color, which have been on view at
the home of Mr. and Mrs. Lydgate
during the past few days, has
brought a touch of color and a bit
of variety into these Ftrenuous days
when our thoughts are centered on
war and its dread activity. It was
a complete change for those who
were fortunate enough to be there,
to le taken on a trip through India,
Kashmir, Ceylon and Japan.
The walls literally shone with
gems of rich color found in the Khv
ber Pass, and Srinagar, Benares and
Agra where is the most perfect ex
ample of Mohammedan architecture
in the world, that etherial mauso
leum built by Akbar Khan called
the Tai-Mahal. Most of the Indian
pictures portrayed a world utterly
strange to us, unlike anything that
may be seen here; some of the
scenes from Madura and Ceylon how
ever, suggested our own Inland?
in a way.
' The Japanese subjects are most
interesting, and have a character
all their own. These wood cuts
are carried much farther than the
old Japanese color prints of Iliro
shige and Hokusai, the color print
masters of Japanese art. lheir
tone, variety of color, and brilliance
all suggest a Western point of view.
The medium of production by
means of engraving on wood is only
suitable for designs more or less
decorative, and it is in this happy
combination of idealism and realism
that Mr. Bartlett shows his origin
ality and character.
The method of making these
wood cuts, which has been in use
for three hundred years or so, and
is still in vogue, may be described
briefly as follows:
The design, or picture is drawn
by the artist on t thin paper and
pasted onto a cherry-wood block,
face downward. This block is then
carved out so that the drawing only
remains; many prints are then
made from this block. They are
called key blocks. The artist colors
the key blocks, one for each separate
color, and these in turn are pasted
onto the cherrywood blocks leaving
only the spaces to be colored.
Ordinarily about twelve or six
teen blocks were used for Mr. Bart-
ttt's prints, though of course the
number varies with the subject and
the result desired.
Then conies the printing. First
the key block is printed by placing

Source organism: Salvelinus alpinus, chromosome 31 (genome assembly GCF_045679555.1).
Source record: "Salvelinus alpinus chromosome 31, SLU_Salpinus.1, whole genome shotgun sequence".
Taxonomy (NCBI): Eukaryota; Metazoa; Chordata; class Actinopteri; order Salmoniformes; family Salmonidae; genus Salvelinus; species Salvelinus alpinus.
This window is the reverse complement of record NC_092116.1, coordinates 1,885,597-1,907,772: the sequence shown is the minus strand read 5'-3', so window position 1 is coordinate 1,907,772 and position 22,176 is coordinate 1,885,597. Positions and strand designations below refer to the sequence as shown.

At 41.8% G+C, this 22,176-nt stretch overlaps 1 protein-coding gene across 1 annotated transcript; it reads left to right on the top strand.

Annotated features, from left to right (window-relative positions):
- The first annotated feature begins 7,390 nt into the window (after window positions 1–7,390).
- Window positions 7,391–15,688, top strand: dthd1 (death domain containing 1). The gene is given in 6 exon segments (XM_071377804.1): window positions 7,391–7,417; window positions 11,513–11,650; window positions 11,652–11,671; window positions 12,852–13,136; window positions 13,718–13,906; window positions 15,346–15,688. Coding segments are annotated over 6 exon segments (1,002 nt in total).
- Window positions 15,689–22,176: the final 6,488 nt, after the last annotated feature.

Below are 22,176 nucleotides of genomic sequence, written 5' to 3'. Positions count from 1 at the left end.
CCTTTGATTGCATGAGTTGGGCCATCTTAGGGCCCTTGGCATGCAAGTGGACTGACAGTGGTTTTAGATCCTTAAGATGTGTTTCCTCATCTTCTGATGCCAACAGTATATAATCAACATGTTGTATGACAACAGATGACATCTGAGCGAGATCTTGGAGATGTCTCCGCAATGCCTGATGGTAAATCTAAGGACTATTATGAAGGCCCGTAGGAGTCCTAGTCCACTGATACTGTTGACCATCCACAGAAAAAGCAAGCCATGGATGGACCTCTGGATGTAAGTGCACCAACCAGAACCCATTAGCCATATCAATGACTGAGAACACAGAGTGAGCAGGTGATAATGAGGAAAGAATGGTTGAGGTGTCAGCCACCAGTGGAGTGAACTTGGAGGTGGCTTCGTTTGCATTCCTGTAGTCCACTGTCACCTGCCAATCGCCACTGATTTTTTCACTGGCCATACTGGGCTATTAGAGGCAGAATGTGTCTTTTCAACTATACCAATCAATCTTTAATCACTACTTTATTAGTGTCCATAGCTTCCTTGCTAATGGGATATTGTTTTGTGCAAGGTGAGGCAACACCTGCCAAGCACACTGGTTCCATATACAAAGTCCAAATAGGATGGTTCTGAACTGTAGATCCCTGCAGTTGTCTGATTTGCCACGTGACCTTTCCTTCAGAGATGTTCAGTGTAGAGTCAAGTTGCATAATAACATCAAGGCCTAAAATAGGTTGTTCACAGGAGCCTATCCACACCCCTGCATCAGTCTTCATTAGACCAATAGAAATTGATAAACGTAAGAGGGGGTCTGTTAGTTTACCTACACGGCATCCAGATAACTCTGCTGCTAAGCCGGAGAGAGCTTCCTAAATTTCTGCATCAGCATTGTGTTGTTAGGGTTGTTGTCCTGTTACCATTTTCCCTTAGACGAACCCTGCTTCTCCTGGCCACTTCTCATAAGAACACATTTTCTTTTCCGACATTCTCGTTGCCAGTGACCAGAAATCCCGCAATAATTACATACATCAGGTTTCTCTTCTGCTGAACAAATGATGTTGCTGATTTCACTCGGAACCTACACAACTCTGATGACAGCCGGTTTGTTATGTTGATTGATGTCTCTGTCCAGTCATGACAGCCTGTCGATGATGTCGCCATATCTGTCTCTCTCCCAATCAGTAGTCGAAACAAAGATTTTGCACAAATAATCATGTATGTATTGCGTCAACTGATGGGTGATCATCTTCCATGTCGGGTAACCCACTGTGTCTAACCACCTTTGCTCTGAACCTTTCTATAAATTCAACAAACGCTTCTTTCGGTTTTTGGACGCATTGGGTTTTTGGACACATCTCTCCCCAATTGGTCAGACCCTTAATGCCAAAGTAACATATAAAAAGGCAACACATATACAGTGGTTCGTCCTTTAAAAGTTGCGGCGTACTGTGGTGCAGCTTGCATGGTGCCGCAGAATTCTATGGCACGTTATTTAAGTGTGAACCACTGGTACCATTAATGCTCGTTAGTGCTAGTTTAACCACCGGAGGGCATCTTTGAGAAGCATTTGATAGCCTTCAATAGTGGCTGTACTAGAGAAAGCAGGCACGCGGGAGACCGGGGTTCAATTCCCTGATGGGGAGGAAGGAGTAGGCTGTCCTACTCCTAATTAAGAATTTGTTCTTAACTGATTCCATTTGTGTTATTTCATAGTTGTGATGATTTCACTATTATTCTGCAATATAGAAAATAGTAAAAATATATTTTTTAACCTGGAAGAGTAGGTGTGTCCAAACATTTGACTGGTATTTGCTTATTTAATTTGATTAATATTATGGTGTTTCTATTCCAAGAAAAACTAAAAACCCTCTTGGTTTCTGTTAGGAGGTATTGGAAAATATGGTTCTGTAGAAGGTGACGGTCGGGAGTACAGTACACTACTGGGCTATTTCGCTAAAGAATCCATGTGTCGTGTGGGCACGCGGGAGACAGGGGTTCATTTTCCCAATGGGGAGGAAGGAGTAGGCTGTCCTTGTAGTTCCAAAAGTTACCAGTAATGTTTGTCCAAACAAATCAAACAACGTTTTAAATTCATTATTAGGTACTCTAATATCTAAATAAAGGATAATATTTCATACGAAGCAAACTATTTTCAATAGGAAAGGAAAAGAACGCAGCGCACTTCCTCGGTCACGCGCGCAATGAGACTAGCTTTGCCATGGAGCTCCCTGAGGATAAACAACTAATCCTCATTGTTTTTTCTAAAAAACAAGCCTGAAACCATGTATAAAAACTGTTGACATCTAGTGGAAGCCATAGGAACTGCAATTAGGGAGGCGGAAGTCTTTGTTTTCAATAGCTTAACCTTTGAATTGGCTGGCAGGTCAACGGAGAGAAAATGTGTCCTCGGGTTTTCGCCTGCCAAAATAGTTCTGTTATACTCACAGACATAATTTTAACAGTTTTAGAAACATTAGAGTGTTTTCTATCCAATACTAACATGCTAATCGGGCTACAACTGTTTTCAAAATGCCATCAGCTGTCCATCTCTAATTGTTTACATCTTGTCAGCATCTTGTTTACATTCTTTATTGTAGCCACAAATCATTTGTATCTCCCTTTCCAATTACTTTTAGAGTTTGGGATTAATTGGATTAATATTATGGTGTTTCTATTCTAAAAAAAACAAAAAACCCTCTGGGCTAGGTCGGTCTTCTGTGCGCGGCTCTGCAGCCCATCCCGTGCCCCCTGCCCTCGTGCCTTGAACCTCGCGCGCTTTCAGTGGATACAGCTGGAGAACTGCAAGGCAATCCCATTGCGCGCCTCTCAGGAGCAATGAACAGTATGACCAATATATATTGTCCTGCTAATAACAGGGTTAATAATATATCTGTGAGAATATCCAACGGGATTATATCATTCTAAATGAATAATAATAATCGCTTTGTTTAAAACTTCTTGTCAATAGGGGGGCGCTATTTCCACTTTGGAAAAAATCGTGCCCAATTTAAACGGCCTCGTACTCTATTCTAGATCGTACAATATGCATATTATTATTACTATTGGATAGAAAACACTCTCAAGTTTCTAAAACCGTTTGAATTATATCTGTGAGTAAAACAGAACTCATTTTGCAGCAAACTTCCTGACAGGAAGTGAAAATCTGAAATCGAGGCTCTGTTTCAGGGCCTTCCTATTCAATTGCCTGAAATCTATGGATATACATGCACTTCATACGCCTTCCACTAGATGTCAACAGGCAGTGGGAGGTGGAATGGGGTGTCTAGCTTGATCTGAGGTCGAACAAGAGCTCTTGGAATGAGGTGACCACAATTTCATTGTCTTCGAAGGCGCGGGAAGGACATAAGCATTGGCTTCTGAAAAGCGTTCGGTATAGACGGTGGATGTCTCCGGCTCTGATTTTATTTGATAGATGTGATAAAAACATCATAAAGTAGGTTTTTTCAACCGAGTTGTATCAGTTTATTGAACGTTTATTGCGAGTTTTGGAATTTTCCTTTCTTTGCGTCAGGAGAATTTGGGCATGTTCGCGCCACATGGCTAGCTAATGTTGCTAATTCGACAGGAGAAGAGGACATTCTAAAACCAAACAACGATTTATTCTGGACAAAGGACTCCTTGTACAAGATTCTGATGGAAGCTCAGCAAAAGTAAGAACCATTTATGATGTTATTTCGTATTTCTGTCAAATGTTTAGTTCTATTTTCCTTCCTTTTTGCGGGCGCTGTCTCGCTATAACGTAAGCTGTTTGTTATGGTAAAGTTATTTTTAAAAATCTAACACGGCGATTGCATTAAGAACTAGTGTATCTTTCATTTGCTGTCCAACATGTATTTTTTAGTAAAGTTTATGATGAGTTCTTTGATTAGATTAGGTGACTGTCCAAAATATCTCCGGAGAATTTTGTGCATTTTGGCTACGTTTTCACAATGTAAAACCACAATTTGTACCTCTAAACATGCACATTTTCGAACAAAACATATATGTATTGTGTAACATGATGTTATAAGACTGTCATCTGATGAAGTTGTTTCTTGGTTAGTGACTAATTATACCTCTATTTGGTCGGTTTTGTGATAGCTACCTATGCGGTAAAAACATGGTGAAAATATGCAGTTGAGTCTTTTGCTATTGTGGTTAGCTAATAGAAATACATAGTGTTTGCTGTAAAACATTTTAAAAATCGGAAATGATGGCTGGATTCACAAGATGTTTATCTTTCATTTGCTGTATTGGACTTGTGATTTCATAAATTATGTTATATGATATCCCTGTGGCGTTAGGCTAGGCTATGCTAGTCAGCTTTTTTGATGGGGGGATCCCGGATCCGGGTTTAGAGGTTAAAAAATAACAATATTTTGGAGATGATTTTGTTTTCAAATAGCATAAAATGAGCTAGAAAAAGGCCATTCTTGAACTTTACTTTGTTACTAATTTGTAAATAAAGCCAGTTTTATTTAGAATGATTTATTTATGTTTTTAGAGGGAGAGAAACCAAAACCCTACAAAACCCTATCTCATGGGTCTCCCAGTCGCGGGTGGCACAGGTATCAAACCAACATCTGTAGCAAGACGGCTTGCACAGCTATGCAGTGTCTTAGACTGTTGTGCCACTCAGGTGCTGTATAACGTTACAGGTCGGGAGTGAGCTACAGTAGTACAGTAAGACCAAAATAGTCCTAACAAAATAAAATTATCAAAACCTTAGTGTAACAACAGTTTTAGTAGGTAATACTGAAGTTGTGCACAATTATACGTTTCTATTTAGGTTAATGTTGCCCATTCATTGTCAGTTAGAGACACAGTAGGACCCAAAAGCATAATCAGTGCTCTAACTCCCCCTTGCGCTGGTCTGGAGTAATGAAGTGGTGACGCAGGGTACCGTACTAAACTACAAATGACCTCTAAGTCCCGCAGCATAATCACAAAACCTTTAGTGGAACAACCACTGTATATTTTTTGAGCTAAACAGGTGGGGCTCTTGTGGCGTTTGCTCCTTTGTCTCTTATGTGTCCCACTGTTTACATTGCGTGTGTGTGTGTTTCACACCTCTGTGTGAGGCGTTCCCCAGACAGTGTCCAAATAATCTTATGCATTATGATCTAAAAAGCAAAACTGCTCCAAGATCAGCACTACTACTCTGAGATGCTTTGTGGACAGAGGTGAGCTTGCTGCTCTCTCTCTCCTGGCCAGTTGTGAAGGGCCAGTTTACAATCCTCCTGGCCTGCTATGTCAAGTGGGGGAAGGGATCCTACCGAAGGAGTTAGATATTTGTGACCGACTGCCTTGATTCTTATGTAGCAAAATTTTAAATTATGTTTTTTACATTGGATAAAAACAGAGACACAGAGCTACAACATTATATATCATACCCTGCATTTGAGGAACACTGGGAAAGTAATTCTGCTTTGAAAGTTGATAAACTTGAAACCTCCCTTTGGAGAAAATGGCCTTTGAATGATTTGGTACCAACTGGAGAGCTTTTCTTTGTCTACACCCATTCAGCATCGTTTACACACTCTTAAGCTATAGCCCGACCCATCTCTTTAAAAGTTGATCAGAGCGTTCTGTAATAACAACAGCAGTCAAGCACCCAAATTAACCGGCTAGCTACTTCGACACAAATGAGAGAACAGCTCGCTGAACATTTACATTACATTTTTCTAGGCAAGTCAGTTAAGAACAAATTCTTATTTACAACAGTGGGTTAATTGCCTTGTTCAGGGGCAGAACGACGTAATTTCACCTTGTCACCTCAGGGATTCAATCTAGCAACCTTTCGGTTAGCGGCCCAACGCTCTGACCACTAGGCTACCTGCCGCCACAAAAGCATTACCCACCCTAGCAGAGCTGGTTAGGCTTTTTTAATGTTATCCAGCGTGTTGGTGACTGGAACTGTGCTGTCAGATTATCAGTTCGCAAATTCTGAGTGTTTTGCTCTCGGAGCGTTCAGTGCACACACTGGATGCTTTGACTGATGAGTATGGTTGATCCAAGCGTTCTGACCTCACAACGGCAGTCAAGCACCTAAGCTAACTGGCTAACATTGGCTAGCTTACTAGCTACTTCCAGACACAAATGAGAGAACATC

the paper face downward on the
block and rubbing it with the "bar
ren," a disc covtred with 'bam
boo skin or sheath. Afterward each
wood block is used in the same
way. great care being xaKcn inai
the "register" is always accurate.
Dark rich tones, as in the sky of
the Taj Mahal by Moonlight" or
the water of Udaipur" are pro
duced by coloring the block many
times with the necessary blue, and
printing separately each time as
many as fifty-five printings were
necessary in the above Udaipur."
Mr. Bartlett is now at work on
some wood cuts in Honolulu which
he is producing entirely by him
self. No doubt they will lack the
extraordinary mechanical skill of
the Japanese carver and printer,
men who have worked all . their
lives at such monotonous labor,
but on the other hand they will
gain enormously as works of art,
for they will bear the impression of
his own individuality throughout
the entire work.
The edition of each subject con
sists of 150 signed proofs, and when
the edition is exhausted the blocks
There were also on view a few
original water colors, in some cases
unfinished, done m llanalei, a
fisherman throwing his net, sunset
at Hanalei, with a number of peo
ple fishing from the wharf etc. also
a view of the lumwr yard at ai-
mea, where the men are handling
lumber under the algeroba trees.
ments and we expect to have some
longer hikes. .
As a whole. 1 think the camp is
a success, the men learning fast as
should be. Sanitation, uppermost,
is well taken care of, and but very
few men have been sick.
Yesterday some ladies and chil
dren appeared in camp, and it
seemed good to see them again,
man having nearly forgotten how
they look and how their voices
Another week or so we will be
homeward lound, having learned a
lot, physically and mentally more
fit, sunburned and lean as should
be and Camp Kawailoa will be. a
Of Kauai people, brother F. E.
McCall showed up smiling glad to
Kauai see boys again. Miss Juanita
Speekens, formerly of Kapaa school
also has been seen, greeting old
With aloha nui loa,
J. L. II.
WED. NOVEMBER 28, AT
.' . . ' -